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The development of .223 Remington and 5.56X45mm NATO ammo
Is there another rifle in the United States as talked about as the AR-15? To the uneducated, it is mislabeled as an assault rifle. Gun enthusiasts know that the AR stands for Armalite Rifle. Armalite and the .223 cartridge were developed together in the late 1950s for the US Army. The Army was seeking a small-caliber, high-velocity firearm and cartridge that could exceed the supersonic speed at 500 yards and penetrate an Army steel helmet at the same distance. Eugene Stoner of Armalite took the lead on the development of the rifle while Remington Arms took the lead on the development of the cartridge. Through trial and error came the AR-15 and the .223 Remington cartridge.
Worldwide use of .223 and 5.56
In 1960, the first AR-15’s and .223 were used in the Federation of Malaysia. In 1961, the combo was sent to Vietnam for limited testing (only 10 rifles were used by the U.S. Army). That same year, 8500 were commissioned for use by the U.S. Air Force. In 1963, the M-16, along with 5.56X45mm NATO ammo, was born. Over time, the M-16 became the standard issue in all 4 branches of the U.S. military and other militaries and police forces all over the world. In 1963, Remington introduced its civilian version of the ammo for “varmint and small game hunters”. They released the .223 cartridge for use in the Remington model 760 pump action rifle. Since then, most manufacturers of rifles have had at least one firearm chambered for .223, making this one of the most popular rifle cartridges in the world.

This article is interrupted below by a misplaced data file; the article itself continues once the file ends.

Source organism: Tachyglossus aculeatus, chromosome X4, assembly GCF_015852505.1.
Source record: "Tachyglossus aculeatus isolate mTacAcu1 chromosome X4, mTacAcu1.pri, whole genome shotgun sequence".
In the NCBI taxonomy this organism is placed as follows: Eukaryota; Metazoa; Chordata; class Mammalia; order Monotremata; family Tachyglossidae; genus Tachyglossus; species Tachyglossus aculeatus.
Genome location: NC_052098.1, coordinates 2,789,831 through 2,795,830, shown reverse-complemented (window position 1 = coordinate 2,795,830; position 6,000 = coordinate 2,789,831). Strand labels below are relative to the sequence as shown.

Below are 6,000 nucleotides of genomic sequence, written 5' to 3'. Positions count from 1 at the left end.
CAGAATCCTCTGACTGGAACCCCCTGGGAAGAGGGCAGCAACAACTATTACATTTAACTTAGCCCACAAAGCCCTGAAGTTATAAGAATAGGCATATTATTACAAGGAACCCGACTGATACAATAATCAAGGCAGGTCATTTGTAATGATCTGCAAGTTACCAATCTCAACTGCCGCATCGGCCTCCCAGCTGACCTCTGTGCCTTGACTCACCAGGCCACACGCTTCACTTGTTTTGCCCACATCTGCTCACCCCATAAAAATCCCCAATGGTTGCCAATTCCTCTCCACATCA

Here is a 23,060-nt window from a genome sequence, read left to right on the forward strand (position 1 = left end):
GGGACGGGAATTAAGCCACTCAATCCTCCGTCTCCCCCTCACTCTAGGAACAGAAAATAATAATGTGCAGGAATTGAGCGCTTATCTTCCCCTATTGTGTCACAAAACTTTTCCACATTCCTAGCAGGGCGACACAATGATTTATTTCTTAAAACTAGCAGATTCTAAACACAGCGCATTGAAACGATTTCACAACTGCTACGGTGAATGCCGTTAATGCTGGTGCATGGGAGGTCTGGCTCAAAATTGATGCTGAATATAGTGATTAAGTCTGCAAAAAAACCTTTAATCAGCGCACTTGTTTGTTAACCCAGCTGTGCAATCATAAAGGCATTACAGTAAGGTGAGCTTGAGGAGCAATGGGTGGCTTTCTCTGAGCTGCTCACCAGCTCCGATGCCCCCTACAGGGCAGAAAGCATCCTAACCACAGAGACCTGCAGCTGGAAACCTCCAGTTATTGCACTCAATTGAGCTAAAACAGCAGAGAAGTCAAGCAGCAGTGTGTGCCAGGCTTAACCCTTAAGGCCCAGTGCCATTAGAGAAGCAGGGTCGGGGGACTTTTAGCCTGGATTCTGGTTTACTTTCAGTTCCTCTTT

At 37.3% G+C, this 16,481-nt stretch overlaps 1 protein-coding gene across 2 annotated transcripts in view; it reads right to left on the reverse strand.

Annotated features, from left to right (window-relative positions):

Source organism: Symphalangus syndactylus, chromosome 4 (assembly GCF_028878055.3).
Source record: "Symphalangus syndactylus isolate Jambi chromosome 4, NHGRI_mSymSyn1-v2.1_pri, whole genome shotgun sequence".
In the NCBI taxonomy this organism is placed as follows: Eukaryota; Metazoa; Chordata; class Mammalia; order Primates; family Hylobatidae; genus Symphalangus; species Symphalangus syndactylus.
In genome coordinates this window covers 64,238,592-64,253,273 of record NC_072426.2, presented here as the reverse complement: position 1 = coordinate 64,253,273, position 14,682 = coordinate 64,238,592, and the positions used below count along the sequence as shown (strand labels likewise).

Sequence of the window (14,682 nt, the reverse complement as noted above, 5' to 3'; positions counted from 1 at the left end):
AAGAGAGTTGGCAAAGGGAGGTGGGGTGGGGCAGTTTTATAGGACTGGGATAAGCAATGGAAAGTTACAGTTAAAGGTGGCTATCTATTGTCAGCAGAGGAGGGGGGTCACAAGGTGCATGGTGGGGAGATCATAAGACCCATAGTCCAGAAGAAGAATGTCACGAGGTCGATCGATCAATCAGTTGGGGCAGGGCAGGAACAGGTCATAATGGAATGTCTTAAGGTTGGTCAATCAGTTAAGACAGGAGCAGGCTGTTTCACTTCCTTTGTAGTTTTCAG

.223 Remington vs 5.56X45mm NATO
Though these two cartridges are almost identical, there are differences. The 5.56 has a stamped ring around the primer to ensure that the primer won’t back out on full auto. Another difference is in the pressures produced when firing. The .223 produces a pressure of about 55,000 PSI, while the 5.56 produces a pressure of about 63,000 PSI. Thus, you can substitute the .223 in a rifle designed to fire the 5.56 NATO, but you can’t substitute the other way around. Some rifles are designed to fire both without any issues (sometimes referred to as 223 Wylde). Both cartridges come in a variety of weights and arrangements.